Throughout history, the circle has remained a symbolic shape that transcends geography, language, culture, and time. Many people believe that the circle represents concepts like eternity, femininity, wholeness, and the cycle of life. In addition, the sun and the moon, which have captured the devoted attention of scientists, astronauts, poets, astrologers, and many others, are both circles.
Some of the most memorable and powerful symbols are based on circles. For example, a "mandala" is an image that's revered in Hinduism, Buddhism, Islam, and many other cultural and religious traditions. Meaning "circle", the world mandala describes a circular configuration of smaller symbols, and it serves to stimulate the unconscious mind, so the viewer can internalize the image's deeper meaning. Similarly, the labyrinth is an easy-to-recognize symbol that's traditionally depicted in a circular shape. A labyrinth is a series of paths that represent a human being's journey through life on the path toward unity and oneness. Located in the cathedral of Chartre in France, one of the most famous labyrinths is a striking mosaic embedded into the stone floor. Lastly, Yin and Yang is one more example of a meaningful circular symbol. Originating from Ancient Chinese philosophy, Yin and Yang shows that some opposing forces may actually be complementary.
In addition to playing a prominent role in art and culture, circles are present in both fashionable and traditional jewelry styles. Of course, circles are some of the most basic components and building blocks of jewelry: beads, jump rings, clasps, and even the individual parts that make up a chain. The circle is also the basis for many familiar jewelry silhouettes, like the necklace, bracelet, ring, and hoop earrings. Without the circle shape, jewelry design would be very limited and - frankly - very boring. In the following paragraphs, we'd like to share some of our favorite examples of how circles have influenced jewelry design throughout history and how the shape can add extra meaning to a jewelry piece.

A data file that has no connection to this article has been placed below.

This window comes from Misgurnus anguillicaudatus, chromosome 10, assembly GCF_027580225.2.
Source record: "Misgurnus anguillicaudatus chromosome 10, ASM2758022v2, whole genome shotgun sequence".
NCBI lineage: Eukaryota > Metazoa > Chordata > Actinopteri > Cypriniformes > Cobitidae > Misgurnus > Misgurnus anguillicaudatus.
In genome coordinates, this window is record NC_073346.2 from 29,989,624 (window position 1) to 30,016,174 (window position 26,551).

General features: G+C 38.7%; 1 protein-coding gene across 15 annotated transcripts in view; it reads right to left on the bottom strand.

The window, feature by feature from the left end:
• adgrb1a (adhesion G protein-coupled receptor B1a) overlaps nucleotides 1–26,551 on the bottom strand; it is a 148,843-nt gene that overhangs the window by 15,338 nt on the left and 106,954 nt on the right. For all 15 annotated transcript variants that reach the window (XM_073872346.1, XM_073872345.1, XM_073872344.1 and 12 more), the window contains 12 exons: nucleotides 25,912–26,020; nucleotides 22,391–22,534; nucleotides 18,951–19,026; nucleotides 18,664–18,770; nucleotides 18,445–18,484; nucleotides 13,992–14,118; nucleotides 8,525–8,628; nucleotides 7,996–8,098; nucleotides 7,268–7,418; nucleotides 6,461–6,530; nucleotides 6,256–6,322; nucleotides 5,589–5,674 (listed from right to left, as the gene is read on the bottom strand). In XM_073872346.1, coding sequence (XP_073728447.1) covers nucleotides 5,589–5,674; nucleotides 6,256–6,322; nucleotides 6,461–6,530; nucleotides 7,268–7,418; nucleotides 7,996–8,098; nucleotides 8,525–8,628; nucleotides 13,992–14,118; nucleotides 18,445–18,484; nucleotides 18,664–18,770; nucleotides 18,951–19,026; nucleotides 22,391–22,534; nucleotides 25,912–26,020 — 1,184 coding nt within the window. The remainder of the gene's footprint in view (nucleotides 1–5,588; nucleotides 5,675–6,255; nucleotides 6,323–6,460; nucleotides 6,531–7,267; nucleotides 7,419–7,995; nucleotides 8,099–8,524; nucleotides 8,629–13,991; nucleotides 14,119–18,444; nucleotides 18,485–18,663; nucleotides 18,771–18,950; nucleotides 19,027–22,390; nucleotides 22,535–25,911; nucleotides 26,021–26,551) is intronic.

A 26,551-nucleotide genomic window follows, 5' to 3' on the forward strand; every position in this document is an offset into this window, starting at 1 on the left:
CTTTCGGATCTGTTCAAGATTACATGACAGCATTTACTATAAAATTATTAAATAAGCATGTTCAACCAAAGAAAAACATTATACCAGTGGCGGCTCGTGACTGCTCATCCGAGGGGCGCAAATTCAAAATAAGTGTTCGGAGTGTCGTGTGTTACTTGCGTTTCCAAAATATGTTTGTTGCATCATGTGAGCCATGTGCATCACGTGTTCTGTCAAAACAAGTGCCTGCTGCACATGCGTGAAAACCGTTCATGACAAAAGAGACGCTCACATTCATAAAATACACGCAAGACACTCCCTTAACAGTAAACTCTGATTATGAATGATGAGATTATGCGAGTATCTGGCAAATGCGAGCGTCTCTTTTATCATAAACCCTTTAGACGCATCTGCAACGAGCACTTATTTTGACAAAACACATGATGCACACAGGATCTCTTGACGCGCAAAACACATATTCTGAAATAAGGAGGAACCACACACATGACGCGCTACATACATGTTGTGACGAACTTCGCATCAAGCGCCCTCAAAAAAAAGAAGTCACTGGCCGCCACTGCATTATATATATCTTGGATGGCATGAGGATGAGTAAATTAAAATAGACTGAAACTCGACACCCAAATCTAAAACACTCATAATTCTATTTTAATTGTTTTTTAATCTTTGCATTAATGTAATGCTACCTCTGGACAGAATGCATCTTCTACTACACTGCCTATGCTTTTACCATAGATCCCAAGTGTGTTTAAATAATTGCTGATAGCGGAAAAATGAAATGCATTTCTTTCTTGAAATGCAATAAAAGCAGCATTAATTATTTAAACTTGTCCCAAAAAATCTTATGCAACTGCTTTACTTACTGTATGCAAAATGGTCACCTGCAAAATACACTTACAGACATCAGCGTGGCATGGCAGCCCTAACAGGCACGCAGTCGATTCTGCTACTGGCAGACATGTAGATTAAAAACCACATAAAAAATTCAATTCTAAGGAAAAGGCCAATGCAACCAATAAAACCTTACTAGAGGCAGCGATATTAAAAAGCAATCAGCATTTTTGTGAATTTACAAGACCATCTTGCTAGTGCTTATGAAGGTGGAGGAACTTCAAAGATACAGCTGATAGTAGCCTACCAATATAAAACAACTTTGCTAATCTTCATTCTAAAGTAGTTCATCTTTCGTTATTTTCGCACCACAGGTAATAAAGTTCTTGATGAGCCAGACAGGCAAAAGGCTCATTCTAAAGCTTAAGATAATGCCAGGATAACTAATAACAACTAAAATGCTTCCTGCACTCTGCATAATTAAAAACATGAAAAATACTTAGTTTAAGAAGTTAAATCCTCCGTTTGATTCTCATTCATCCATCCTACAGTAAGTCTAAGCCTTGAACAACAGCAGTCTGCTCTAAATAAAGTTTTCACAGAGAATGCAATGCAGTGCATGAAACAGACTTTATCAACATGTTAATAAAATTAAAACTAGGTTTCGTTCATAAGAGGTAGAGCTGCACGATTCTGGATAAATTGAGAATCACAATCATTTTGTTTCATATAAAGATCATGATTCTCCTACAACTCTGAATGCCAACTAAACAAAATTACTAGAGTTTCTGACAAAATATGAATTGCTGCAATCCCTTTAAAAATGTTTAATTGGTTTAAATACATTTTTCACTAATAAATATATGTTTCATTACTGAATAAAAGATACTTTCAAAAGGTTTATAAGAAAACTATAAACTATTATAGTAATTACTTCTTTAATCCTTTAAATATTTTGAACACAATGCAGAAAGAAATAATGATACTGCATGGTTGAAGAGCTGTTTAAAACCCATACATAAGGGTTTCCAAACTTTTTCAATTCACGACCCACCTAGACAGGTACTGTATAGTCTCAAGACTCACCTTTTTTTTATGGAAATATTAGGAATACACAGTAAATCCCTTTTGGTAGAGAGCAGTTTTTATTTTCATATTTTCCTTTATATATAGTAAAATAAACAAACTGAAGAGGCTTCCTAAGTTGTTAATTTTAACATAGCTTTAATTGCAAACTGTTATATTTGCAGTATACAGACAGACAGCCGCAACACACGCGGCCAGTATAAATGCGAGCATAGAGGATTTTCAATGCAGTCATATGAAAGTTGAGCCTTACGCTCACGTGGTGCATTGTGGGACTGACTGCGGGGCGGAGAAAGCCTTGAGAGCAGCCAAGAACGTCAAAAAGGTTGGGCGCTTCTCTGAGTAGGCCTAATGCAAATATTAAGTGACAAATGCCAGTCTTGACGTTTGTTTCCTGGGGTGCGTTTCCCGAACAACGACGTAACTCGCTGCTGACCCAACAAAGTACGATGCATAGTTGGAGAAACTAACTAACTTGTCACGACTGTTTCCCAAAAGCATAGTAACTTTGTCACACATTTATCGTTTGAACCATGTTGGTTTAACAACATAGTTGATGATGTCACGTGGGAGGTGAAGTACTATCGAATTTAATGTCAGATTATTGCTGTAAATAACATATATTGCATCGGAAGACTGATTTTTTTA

First Jewelry Designs
From the beginning of the history of jewelry design, circles have played an important role. For example, Pu-abi, a queen-like figure who lived during the 3rd millennium BCE, had an extensive and impressive jewelry collection that featured many circles. Buried with her in her tomb at Ur in Sumer, the collection included pieces like "Huge golden earrings, in the shape of linked, tapered, semitubular circles". (Source) She also wore "a necklace with three rows of semiprecious stones interrupted in the middle by an openwork flower in a gold circle." The featured photograph at the beginning of this blog post shows off Pu-abi's striking pieces, which are divided among museums throughout the world. She must have been a very special and revered woman!
One of the strongest symbolic images in the world, the Evil Eye originated in ancient Greece and Rome but has now been adopted by almost every religion. The almond-shaped eye with a blue circle in the center is a powerful guardian, considered to be a protective amulet against evil. Today, it's often worn in the form of jewelry and is now even a style trend among fashionistas. In early 2019, fashion journalist Leah Harper wrote, "The eye, whose 'pupil; often comes in cobalt blue and is occasionally adorned with eyelashes, has been a recurring motif in fashion over the years...But, more recently, the trend has intensified."
In Celtic culture, many people honor the ancient triskele symbol, also known as the triple spiral or triskelion. As a result, the motif appears in many traditional jewelry designs. The name is derived from the Greek word "Triskeles", which means "three legs", and the symbol features three circular spiral arms that extend out from the center. Often times, the symbol itself is wrapped in a circle. People who study symbols aren't clear on the meaning of the triskele, but they have some guesses: for example the movement of the spirals may represent action or progress. In addition, the three arms may refer to three interconnected values or entities, such as spirit-mind-body.
Native American Jewelry
Did you know that the Native American people communicated their deep spirituality from one generation to another via symbols? As a result, many of these symbols found their way into jewelry, typically made from sterling silver and turquoise. Some of the most powerful symbols featured circles. For example, the "sunface" was a Zuni symbol that represents abundance, stability, and hope. The circular Sun is the center of this motif; within the Sun face is a forehead split in half, to reflect the balance between sunrise and sunset. In addition, the Medicine Wheel is another circular Native American symbol. Also known as the Sacred Hoop, this symbol has been utilized by many Native American tribes to promote healing.